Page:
America’s hidden hunger crisis: unveiling food insecurity realities

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“By focusing mostly on economic statistics that benefit mostly the wealthy… the nation’s political and media elites blithely overlook the hard evidence that the economy is still structurally unsound for large swaths of the public.”

JESSICA CORBETT

A U.S. anti-hunger group marked April Fools’ Day on Monday with a snarky statement suggesting that hungry Americans “can eat positive economic statistics about the soaring stock market or the growing gross domestic product.”

“Let them eat GDP reports,” Hunger Free America declared of the 44 million Americans—including 13 million children—who live in food insecure households, according to the U.S. Department of Agriculture.

GDP is the market value of all the finished goods and services produced in a country over a certain time period. Critics have long argued against using it as the premier indicator of how a nation is doing.

“The old school way of the elites fighting hunger was to say, ‘let them eat cake,'” said Hunger Free America CEO Joel Berg. “But the more modern approach is to say, ‘let them eat a report of the nation’s growing GDP, although the report offers empty calories.'”

“By focusing mostly on economic statistics that benefit mostly the wealthy—like stock indexes—the nation’s political and media elites blithely overlook that hard evidence that the economy is still structurally unsound for large swaths of the public, and then those same elites are flummoxed as to why the public tells pollsters they are still not satisfied with the economy,” Berg explained.

“The country’s impoverished multitudes can now get all they can eat—assuming they can digest paper report pages.”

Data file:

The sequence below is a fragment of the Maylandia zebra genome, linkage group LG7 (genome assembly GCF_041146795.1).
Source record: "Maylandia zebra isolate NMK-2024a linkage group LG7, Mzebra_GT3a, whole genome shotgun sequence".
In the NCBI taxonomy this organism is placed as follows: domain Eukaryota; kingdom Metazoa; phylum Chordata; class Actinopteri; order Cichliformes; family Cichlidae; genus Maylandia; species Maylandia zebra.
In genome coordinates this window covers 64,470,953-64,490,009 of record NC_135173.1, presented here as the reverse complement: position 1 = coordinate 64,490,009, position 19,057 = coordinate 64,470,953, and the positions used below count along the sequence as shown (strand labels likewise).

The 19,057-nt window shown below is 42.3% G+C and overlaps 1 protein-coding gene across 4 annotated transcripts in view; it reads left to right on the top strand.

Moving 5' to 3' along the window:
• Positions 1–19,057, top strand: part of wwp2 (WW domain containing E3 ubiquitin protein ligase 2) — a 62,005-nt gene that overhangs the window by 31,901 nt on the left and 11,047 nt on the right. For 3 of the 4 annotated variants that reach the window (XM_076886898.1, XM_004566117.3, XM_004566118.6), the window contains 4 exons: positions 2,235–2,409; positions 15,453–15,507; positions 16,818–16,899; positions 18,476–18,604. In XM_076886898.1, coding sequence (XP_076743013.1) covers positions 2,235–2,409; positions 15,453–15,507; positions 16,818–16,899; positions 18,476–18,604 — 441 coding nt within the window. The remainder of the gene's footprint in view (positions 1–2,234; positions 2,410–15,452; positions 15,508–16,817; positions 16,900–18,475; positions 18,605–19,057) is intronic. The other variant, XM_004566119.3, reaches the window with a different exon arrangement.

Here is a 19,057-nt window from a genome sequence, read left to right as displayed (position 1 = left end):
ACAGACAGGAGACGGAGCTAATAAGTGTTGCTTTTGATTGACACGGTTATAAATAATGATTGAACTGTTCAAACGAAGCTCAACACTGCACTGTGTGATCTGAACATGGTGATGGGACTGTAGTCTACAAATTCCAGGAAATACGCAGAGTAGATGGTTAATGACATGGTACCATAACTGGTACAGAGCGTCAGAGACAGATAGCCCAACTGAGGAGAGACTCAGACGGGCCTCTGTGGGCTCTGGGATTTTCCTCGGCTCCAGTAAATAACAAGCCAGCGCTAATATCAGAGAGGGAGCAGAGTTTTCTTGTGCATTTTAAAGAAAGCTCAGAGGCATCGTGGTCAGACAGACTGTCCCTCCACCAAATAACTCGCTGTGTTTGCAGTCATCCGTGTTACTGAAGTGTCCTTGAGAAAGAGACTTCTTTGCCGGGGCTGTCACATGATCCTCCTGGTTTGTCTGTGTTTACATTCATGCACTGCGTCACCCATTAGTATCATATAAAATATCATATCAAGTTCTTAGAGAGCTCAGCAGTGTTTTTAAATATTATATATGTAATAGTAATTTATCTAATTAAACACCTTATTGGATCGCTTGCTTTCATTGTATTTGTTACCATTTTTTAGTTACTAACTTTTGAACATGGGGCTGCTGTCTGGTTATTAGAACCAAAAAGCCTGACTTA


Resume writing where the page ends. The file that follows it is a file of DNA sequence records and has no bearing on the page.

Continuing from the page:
“But the good news is that, none of that matters now, because truckloads of positive economic reports are being shipped to food banks, soup kitchens, and food pantries nationwide, and the country’s impoverished multitudes can now get all they can eat—assuming they can digest paper report pages and cardboard report covers, and don’t mind a bit of poisonous ink,” he quipped.

While inflation has eased in the United States over the past two years in the wake of the Covid-19 pandemic, corporations have engaged in price gouging that has kept costs high for Americans, everywhere from gas pumps to grocery stores to fast food restaurants.

“It’s one thing for corporations to pass reasonable increased costs to consumers. It’s another for them to line their coffers by exploiting Americans who are just trying to get by,” the Groundwork Collaborative’s Liz Pancotti said in January, as the group released a related report. “It’s time to rein in corporate price gouging—or families will continue to pay the price.”

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high cost of low living

Data released last month by the Federal Reserve shows that the top 1% of Americans are the richest they have ever been, with a collective $44.6 trillion in wealth, a record largely driven by the stock market. President Joe Biden and some progressive Democratic lawmakers recently renewed calls for wealth taxes, but such proposals are not expected to pass the divided Congress.

Meanwhile, the federal minimum wage is $7.25 an hour, and has been so since 2009. Although state policymakers have taken action to raise pay for some or all workers, national legislation to boost wages also has not been able to get through Congress.

This article originally appeared in commondreams.org

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